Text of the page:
Teaching Internet Security Through Illustrated Books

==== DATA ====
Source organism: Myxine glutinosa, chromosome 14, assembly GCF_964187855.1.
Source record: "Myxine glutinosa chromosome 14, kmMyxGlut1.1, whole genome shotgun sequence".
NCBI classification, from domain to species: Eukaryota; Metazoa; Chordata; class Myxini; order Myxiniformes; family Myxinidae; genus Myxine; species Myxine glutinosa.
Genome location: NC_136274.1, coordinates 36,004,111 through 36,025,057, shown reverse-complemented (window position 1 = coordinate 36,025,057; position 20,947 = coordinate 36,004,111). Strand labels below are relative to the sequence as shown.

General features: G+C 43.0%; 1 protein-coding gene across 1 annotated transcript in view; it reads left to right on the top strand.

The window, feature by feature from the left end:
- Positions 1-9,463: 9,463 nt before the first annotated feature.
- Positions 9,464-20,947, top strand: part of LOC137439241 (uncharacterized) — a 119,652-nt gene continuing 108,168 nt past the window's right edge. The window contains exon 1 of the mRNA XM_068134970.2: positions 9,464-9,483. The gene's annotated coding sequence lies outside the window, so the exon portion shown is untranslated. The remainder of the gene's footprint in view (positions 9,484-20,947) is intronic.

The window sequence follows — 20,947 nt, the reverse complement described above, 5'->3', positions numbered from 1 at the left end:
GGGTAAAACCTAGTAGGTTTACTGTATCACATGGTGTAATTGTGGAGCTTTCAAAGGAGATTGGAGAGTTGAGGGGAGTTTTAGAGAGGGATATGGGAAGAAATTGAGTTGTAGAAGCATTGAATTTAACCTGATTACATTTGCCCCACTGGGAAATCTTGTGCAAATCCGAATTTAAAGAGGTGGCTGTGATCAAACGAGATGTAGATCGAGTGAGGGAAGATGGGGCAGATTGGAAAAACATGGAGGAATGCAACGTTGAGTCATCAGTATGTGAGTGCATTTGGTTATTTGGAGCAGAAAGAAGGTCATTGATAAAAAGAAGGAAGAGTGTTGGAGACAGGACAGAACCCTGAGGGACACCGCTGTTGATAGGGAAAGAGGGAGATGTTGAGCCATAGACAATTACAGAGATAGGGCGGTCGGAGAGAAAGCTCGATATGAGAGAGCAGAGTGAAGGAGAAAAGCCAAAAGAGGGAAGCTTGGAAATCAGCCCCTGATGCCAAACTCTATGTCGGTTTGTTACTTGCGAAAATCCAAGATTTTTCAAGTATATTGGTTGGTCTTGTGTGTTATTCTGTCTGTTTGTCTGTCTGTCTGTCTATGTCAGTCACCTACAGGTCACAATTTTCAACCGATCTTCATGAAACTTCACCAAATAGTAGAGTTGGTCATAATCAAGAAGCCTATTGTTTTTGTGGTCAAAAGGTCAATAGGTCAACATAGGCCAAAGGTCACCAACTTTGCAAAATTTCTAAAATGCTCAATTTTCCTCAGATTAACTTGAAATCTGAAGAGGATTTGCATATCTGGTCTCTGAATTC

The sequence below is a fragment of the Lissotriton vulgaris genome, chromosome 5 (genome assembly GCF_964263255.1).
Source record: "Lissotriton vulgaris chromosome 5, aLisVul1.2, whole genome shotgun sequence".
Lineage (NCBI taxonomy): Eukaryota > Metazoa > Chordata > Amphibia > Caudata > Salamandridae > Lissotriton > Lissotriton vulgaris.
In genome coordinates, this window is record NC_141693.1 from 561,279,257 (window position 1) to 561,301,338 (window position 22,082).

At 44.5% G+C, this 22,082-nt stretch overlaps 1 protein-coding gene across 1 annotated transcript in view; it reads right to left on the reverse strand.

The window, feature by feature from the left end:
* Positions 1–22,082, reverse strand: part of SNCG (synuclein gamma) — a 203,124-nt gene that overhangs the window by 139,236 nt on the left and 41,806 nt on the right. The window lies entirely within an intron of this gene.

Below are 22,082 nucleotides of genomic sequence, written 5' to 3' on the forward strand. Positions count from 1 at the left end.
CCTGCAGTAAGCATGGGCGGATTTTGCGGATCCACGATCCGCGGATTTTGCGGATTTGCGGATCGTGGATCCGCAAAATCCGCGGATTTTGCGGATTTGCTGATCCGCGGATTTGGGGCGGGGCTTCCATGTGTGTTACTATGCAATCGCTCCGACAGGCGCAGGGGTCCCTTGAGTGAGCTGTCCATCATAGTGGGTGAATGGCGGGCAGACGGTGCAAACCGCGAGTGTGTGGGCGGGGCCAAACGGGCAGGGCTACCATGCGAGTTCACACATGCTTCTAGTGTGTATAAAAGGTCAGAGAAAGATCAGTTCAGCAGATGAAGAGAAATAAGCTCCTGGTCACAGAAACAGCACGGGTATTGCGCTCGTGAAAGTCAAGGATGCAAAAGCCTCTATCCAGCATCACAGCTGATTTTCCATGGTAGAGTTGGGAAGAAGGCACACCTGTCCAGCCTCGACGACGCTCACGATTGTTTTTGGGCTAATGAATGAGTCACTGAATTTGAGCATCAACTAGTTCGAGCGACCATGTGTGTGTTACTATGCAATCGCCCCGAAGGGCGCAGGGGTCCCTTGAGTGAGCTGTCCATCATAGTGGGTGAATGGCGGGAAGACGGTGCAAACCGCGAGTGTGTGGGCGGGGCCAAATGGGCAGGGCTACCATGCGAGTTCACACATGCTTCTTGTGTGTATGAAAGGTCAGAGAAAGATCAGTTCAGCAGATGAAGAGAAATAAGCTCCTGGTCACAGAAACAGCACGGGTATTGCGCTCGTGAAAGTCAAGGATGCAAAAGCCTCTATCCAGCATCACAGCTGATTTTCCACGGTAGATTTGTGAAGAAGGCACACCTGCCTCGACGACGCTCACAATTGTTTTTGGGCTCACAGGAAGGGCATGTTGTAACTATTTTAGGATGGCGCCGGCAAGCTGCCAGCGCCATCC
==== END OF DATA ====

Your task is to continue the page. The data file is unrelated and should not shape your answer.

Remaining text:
For my Semester-in-Residence project, I tackled the conundrum of how to help non-technical people stay safe on the highly technical and complex Internet. According to the digital marketing agencies We Are Social and Hootsuite, an average of over a million new users join the Internet every 24 hours. Putting this in perspective, the world has approximately 7.8 billion people - 57% actively use the Internet, and 52% of these people access the Internet from a mobile device and these percentages continue to grow. In contrast, according to CPO Magazine, there are only 2.8 million cybersecurity professionals in the workforce. Clearly, we cannot rely on the small percentage of security experts alone to protect people from Internet harm. People must learn how to inoculate themselves against Internet harm. To add to this conundrum, according to a Microsoft and Time magazine study, the average attention span a person has to be engaged in a new subject is 8 seconds, and once engaged, the average attention span a person has to maintain interest in that subject is 10 minutes. How does this non-technical, short-attention-spanned population learn a “mundane” and complicated subject? Obviously all Internet users do not need to know everything about the Internet, but in order to have a base layer of protection, they must understand basics concepts behind the Internet. To address the challenge of promoting Internet-secure behaviors in this audience, I created a series of simple, illustrated books. I felt that using a visual and tangible art form would be able to engage a wide demographic ranging from preschool to seniors.